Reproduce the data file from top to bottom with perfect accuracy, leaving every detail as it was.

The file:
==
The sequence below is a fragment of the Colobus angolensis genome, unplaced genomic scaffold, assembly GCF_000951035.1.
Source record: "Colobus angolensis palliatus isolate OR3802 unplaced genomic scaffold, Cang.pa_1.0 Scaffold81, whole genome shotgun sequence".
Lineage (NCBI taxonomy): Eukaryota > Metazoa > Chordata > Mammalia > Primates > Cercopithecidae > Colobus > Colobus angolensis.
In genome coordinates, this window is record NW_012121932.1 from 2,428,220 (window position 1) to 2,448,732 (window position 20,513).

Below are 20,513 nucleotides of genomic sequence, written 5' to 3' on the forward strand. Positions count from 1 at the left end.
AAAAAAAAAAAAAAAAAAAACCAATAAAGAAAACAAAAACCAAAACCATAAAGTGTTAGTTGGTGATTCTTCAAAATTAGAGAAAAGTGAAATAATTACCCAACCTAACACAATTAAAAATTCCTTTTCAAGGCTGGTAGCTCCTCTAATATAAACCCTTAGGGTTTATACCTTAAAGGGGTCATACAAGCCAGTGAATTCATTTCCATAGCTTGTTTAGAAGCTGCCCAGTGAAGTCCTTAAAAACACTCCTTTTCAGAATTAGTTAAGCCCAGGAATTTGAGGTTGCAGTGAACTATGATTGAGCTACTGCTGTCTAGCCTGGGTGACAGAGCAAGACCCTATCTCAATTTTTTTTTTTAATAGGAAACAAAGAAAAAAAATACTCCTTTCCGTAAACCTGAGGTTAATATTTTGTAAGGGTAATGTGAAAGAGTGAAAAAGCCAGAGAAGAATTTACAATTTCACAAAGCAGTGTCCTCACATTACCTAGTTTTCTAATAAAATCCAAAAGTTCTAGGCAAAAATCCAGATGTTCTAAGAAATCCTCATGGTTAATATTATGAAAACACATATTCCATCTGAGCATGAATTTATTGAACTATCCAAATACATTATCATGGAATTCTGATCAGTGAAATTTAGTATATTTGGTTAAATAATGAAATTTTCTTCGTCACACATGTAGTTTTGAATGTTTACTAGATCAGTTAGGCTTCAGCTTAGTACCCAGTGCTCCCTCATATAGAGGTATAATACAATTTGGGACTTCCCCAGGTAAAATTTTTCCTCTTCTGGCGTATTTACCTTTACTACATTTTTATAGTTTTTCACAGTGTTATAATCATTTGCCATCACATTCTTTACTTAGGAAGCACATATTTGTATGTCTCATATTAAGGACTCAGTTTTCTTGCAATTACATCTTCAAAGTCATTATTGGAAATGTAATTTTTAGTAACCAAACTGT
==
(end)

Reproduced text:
The sequence below is a fragment of the Colobus angolensis genome, unplaced genomic scaffold, assembly GCF_000951035.1.
Source record: "Colobus angolensis palliatus isolate OR3802 unplaced genomic scaffold, Cang.pa_1.0 Scaffold81, whole genome shotgun sequence".
Lineage (NCBI taxonomy): Eukaryota > Metazoa > Chordata > Mammalia > Primates > Cercopithecidae > Colobus > Colobus angolensis.
In genome coordinates, this window is record NW_012121932.1 from 2,428,220 (window position 1) to 2,448,732 (window position 20,513).

Below are 20,513 nucleotides of genomic sequence, written 5' to 3' on the forward strand. Positions count from 1 at the left end.
AAAAAAAAAAAAAAAAAAAACCAATAAAGAAAACAAAAACCAAAACCATAAAGTGTTAGTTGGTGATTCTTCAAAATTAGAGAAAAGTGAAATAATTACCCAACCTAACACAATTAAAAATTCCTTTTCAAGGCTGGTAGCTCCTCTAATATAAACCCTTAGGGTTTATACCTTAAAGGGGTCATACAAGCCAGTGAATTCATTTCCATAGCTTGTTTAGAAGCTGCCCAGTGAAGTCCTTAAAAACACTCCTTTTCAGAATTAGTTAAGCCCAGGAATTTGAGGTTGCAGTGAACTATGATTGAGCTACTGCTGTCTAGCCTGGGTGACAGAGCAAGACCCTATCTCAATTTTTTTTTTTAATAGGAAACAAAGAAAAAAAATACTCCTTTCCGTAAACCTGAGGTTAATATTTTGTAAGGGTAATGTGAAAGAGTGAAAAAGCCAGAGAAGAATTTACAATTTCACAAAGCAGTGTCCTCACATTACCTAGTTTTCTAATAAAATCCAAAAGTTCTAGGCAAAAATCCAGATGTTCTAAGAAATCCTCATGGTTAATATTATGAAAACACATATTCCATCTGAGCATGAATTTATTGAACTATCCAAATACATTATCATGGAATTCTGATCAGTGAAATTTAGTATATTTGGTTAAATAATGAAATTTTCTTCGTCACACATGTAGTTTTGAATGTTTACTAGATCAGTTAGGCTTCAGCTTAGTACCCAGTGCTCCCTCATATAGAGGTATAATACAATTTGGGACTTCCCCAGGTAAAATTTTTCCTCTTCTGGCGTATTTACCTTTACTACATTTTTATAGTTTTTCACAGTGTTATAATCATTTGCCATCACATTCTTTACTTAGGAAGCACATATTTGTATGTCTCATATTAAGGACTCAGTTTTCTTGCAATTACATCTTCAAAGTCATTATTGGAAATGTAATTTTTAGTAACCAAACTGT